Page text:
Conservation challenges of predator recovery

Originally posted on FISHLINE:

A new article, titled “Conservation challenges of predator recovery”, has been accepted for publication into Conservation Letters: A journal for the Society for Conservation Biology.  This article is a result of the collaboration of SAFS post-doc Kristin Marshall, SMEA Professor Ryan Kelly, NOAA scientist and SAFS affiliate faculty Eric Ward, and NOAA scientists Jameal Samhouri and Adrian Stier.

Abstract

Predators are critical components of ecosystems. Globally, conservation efforts have targeted depleted populations of top predators for legal protection, and in many cases, this protection has helped their recoveries. Where the recovery of individual species is the goal, these efforts can be seen as largely successful. From an ecosystem perspective, however, predator recovery can introduce significant new conservation and legal challenges. We highlight three types of conflicts created by a single-species focus: (1) recovering predator populations that increase competition with humans for the same prey, (2) new tradeoffs that emerge…

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Spring Seminar Series, Thursday with Dr. Kevin Bailey

Originally posted on FISHLINE:

Please join the School of Aquatic and Fishery Sciences for its Spring Seminar Series. The SAFS seminar series consists of weekly presentations by eminent academics, prospective faculty members and the School’s own faculty members. Seminars are free and open to the public.

When
Thursday, May 21, 2015 at 4 PM
Social immediately follows

Where
University of Washington
Fishery Sciences Building
Room 102
1122 NE Boat Street
Seattle, Washington (map)

View the full seminar schedule.

For more information, please contact SAFS Front Desk, safsdesk@uw.edu, or 206-543-4270.

DR. KEVIN BAILEY

Of Fish and Men: The Western Flyer, John Steinbeck, Doc Ricketts, and Pacific Fisheries

 ABOUT DR. BAILEY

BaileyKevin McLean Bailey started his career as a marine fisheries biologist and ecologist in 1974 after graduating from the University of California at Santa Barbara. His first assignment was on a Japanese crab fishing ship in the eastern Bering Sea for 4…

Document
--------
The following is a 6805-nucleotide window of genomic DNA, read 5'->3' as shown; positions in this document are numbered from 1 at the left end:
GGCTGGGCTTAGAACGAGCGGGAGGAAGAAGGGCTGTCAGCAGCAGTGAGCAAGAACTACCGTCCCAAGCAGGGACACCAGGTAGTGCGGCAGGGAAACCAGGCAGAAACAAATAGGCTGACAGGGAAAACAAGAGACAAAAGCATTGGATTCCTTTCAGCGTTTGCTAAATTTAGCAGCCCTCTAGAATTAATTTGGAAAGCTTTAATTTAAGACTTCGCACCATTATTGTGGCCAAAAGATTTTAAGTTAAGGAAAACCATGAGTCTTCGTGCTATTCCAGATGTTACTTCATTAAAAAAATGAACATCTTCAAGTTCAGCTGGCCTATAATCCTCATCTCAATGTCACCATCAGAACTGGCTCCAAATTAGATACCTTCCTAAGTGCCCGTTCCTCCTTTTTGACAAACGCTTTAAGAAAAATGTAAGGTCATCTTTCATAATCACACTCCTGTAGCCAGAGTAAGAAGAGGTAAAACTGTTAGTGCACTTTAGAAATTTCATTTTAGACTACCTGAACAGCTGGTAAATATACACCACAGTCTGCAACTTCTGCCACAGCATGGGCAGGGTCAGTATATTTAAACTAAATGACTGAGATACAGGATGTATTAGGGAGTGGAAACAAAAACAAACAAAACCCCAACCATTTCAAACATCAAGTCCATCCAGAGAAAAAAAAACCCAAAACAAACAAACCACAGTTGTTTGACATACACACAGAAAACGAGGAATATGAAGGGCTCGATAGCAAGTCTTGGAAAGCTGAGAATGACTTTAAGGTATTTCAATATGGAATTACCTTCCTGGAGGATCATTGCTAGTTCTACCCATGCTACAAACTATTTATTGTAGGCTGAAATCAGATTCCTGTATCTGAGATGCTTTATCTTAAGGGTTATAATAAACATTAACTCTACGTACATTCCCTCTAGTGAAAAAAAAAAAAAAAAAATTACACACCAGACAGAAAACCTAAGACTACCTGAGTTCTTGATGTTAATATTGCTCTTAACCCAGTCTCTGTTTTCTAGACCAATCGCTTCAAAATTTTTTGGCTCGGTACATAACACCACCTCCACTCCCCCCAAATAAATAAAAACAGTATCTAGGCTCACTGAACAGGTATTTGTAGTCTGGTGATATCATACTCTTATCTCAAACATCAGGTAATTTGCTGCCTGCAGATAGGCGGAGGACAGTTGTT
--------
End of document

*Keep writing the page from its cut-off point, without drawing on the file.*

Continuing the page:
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Aquatic versus terrestrial attachment: Water makes a difference

Originally posted on FISHLINE:

By Adam Summers and Petra Ditsche, in Beilstein Journal of Nanotechnology

Abstract
Animal attachment to a substrate is very different in terrestrial and aquatic environments. We discuss variations in both the forces acting to detach animals and forces of attachment. While in a terrestrial environment gravity is commonly understood as the most important detachment force, under submerged conditions gravity is nearly balanced out by buoyancy and therefore matters little. In contrast, flow forces such as drag and lift are of higher importance in an aquatic environment. Depending on the flow conditions, flow forces can reach much higher values than gravity and vary in magnitude and direction. For many of the attachment mechanisms (adhesion including glue, friction, suction and mechanical principles such as hook, lock, clamp and spacer) significant differences have to be considered under water. For example, the main principles of dry adhesion, van der Waals forces and chemical bonding…